A new plan for the revitalization of downtown La Marque — an area the city’s now calling the Renaissance District — is out this week after months of community workshops and planning.
The plan, created by Texas A&M University’s Texas Coastal Watershed Program, spells out specific measures for the next several years meant to redesign La Marque’s downtown and lure new businesses.
The revitalization efforts will be focused on Laurel Street between Bayou Road and Yupon Drive and First Street between Bayou Road and state Highway 3.
In December, the city’s Economic Development Corp. approved a $25,500 contract with the watershed program for a revitalization planning project.
Through surveys of the area and community meetings with residents, the planners outlined some of the area’s strengths and weaknesses, including ample parking but lack of common design, according to the report.
It also highlights things city leaders on the council and in the economic development corporation can do over the next one to five years to begin making the improvements.
Beautifying and improving the newly named Renaissance District is one of several priorities for the city council, Mayor Bobby Hocking said. The city’s been concentrating on infrastructure and drainage, which are all important steps to developing and improving the Renaissance District, he said.
“It’s a long process, similar to what Texas City has done with Sixth Street,” Hocking said. “We’re in the beginning: naming the district, picking the location. We’ve purchased a few buildings and are moving forward in that direction.”
“La Marque is growing immensely on the west side of the freeway, but we want the east side to benefit as well.”
One thing the city could consider is changing some of its zoning to establish clearer boundaries between neighborhoods and business districts, corporation spokeswoman Colleen Merritt said.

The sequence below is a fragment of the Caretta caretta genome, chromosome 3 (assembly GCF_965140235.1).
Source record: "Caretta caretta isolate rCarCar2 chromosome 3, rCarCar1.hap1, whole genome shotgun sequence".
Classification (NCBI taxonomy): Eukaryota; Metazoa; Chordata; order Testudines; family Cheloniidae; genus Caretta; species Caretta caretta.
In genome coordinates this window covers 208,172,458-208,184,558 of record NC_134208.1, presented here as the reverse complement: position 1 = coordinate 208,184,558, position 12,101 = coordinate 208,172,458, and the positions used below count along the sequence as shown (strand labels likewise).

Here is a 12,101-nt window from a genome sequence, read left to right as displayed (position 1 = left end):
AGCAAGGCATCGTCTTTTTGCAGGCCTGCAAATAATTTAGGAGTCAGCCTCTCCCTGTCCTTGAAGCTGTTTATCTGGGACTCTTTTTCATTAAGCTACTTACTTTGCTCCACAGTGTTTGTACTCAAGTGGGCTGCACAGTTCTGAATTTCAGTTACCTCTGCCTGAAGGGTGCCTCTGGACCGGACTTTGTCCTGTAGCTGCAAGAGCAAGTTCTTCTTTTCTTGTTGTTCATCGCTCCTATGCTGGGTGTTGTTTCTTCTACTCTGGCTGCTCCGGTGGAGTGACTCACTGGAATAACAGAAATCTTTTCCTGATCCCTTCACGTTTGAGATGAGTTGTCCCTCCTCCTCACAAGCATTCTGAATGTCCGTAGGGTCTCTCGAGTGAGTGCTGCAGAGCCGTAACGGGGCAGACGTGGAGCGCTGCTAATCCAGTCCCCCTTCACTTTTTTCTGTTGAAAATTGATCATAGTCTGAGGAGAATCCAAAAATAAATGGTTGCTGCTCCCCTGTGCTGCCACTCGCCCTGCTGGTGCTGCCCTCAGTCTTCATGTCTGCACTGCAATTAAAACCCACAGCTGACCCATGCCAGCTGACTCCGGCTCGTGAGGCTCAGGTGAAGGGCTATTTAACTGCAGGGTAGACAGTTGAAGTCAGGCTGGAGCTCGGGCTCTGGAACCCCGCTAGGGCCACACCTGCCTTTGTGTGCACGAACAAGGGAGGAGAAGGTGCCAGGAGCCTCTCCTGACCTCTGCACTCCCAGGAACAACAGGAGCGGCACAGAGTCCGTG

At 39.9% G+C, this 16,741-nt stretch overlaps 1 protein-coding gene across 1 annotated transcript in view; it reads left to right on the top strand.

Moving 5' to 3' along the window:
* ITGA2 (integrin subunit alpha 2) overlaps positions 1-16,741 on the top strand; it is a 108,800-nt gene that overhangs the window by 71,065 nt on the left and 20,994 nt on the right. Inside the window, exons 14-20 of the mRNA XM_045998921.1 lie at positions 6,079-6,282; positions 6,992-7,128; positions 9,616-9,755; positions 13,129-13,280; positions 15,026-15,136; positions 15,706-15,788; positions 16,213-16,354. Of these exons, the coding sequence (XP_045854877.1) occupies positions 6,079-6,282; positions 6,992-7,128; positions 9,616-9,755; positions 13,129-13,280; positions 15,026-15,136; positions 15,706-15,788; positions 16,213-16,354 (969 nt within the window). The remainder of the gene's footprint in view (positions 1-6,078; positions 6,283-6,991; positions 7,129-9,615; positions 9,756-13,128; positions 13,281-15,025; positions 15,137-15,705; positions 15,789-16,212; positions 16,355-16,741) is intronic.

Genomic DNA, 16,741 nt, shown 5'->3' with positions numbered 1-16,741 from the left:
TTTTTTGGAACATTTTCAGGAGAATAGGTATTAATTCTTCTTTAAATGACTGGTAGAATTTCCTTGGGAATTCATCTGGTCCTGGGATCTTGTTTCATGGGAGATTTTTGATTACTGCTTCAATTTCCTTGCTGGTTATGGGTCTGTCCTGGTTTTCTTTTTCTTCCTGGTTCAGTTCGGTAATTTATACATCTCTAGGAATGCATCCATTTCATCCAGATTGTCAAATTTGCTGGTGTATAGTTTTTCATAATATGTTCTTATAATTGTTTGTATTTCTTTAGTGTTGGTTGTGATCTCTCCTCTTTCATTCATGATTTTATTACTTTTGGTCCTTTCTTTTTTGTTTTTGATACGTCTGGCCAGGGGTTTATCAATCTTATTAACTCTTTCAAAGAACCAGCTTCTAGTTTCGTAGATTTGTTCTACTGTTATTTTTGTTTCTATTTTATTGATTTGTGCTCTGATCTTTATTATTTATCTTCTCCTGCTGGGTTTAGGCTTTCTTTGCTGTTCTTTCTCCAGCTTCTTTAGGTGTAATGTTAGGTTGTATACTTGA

“For a long time, La Marque has had mixed zoning, where commercial and residential are in close proximity,” Merritt said. “We could re-examine some of those areas and see if there’s zoning that makes more sense.”
The current district is a mix of single-family homes, retail and office space and public buildings, with about 23 percent of the area vacant, according to the report.
The report calls for planting trees, creating pocket parks in some of the open spaces, improving lighting and raising crosswalks for walkability. Planners also recommended land-use policies that allow for residential properties and high density, multifamily developments.
There’s plenty of parking in the area, but the spots need to be repainted and marketed and many have potholes to fill in, the report said.
One of the first priorities for the area from the corporation is finding a tenant for a property it owns, 401 Laurel St., Merritt said. The building, previously a carwash and convenience store, has about 4,650 square feet, she said.
Residents have requested the corporation try to attract a cafe, bakery, coffee shop or taco shop that serves breakfast or an entertainment venue to occupy the space, she said.
“It’s got a lot of possibility,” Merritt said.
In the coming year, the city also will work toward improving streets, sidewalks and utilities, she said.
Betsy Bremer’s commute to work has become one big detour.
Although Bremer usually travels north on 51st Street to Pelican Island for her job, she has instead been traveling in nearly opposite directions — west to 37th or south to Broadway. Only then can Bremer find her way back to the north side of 51st Street, where it meets the Pelican Island Bridge.
Her main route to work has been blocked as of late for a major road reconstruction project, which has left much of the street carved out and totally unnavigable.
“They keep changing the detours, so every day it’s an adventure,” Bremer said.
Bremer isn’t alone in her frustration, as much of the island has morphed into one big construction zone. The improvements to island roads aren’t expected to stop anytime soon — the city has planned $25 million in 2018 street repairs and a total of $66 million through 2022.
But residents’ woes over some of the current major road projects on the island should dissipate in the coming months, city officials said. The end is in sight for the 27th Street corridor project as well as construction on Avenue S, city spokeswoman Jaree Fortin said.
“The benefits of the long-term improvements to our infrastructure will far outweigh the short-term inconveniences,” Fortin said. “We are taking measures to lessen the impacts to our residents. However, in some situations those temporary impacts are simply unavoidable.”
Improvements to 51st Street, which is a major thoroughfare to Seawolf Park and Texas A&M University at Galveston, is about halfway done, Fortin said. Construction workers have already completed the underground utilities and are beginning the road overlay process shortly, Fortin said.
Other major projects are further along, Fortin said. The 27th Street corridor project is 75 percent complete, she said.